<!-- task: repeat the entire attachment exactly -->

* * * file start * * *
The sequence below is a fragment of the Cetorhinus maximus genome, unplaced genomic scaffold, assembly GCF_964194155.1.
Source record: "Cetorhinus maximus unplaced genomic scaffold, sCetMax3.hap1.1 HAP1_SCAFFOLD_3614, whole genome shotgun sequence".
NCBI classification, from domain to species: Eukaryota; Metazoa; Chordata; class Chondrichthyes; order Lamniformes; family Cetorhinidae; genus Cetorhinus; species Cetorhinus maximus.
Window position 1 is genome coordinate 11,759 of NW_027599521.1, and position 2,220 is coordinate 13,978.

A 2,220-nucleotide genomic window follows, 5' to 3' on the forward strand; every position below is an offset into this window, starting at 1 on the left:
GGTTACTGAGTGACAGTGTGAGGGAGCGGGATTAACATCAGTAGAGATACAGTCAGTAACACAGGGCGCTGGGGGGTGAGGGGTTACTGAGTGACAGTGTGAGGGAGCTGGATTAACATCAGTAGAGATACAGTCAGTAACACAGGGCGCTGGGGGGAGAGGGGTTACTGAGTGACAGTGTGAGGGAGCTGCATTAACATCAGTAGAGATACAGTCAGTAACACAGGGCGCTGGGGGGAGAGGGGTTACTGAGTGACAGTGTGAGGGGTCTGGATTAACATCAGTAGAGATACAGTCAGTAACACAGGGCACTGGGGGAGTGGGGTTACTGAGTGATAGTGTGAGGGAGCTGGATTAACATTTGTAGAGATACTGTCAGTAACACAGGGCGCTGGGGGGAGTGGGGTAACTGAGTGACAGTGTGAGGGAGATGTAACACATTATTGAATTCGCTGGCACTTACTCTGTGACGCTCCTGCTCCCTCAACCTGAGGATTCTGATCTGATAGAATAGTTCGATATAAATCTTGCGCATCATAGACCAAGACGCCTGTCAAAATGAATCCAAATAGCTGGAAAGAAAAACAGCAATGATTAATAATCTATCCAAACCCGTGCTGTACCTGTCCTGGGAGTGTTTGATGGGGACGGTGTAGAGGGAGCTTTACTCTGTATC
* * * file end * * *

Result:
The sequence below is a fragment of the Cetorhinus maximus genome, unplaced genomic scaffold, assembly GCF_964194155.1.
Source record: "Cetorhinus maximus unplaced genomic scaffold, sCetMax3.hap1.1 HAP1_SCAFFOLD_3614, whole genome shotgun sequence".
NCBI classification, from domain to species: Eukaryota; Metazoa; Chordata; class Chondrichthyes; order Lamniformes; family Cetorhinidae; genus Cetorhinus; species Cetorhinus maximus.
Window position 1 is genome coordinate 11,759 of NW_027599521.1, and position 2,220 is coordinate 13,978.

A 2,220-nucleotide genomic window follows, 5' to 3' on the forward strand; every position below is an offset into this window, starting at 1 on the left:
GGTTACTGAGTGACAGTGTGAGGGAGCGGGATTAACATCAGTAGAGATACAGTCAGTAACACAGGGCGCTGGGGGGTGAGGGGTTACTGAGTGACAGTGTGAGGGAGCTGGATTAACATCAGTAGAGATACAGTCAGTAACACAGGGCGCTGGGGGGAGAGGGGTTACTGAGTGACAGTGTGAGGGAGCTGCATTAACATCAGTAGAGATACAGTCAGTAACACAGGGCGCTGGGGGGAGAGGGGTTACTGAGTGACAGTGTGAGGGGTCTGGATTAACATCAGTAGAGATACAGTCAGTAACACAGGGCACTGGGGGAGTGGGGTTACTGAGTGATAGTGTGAGGGAGCTGGATTAACATTTGTAGAGATACTGTCAGTAACACAGGGCGCTGGGGGGAGTGGGGTAACTGAGTGACAGTGTGAGGGAGATGTAACACATTATTGAATTCGCTGGCACTTACTCTGTGACGCTCCTGCTCCCTCAACCTGAGGATTCTGATCTGATAGAATAGTTCGATATAAATCTTGCGCATCATAGACCAAGACGCCTGTCAAAATGAATCCAAATAGCTGGAAAGAAAAACAGCAATGATTAATAATCTATCCAAACCCGTGCTGTACCTGTCCTGGGAGTGTTTGATGGGGACGGTGTAGAGGGAGCTTTACTCTGTATC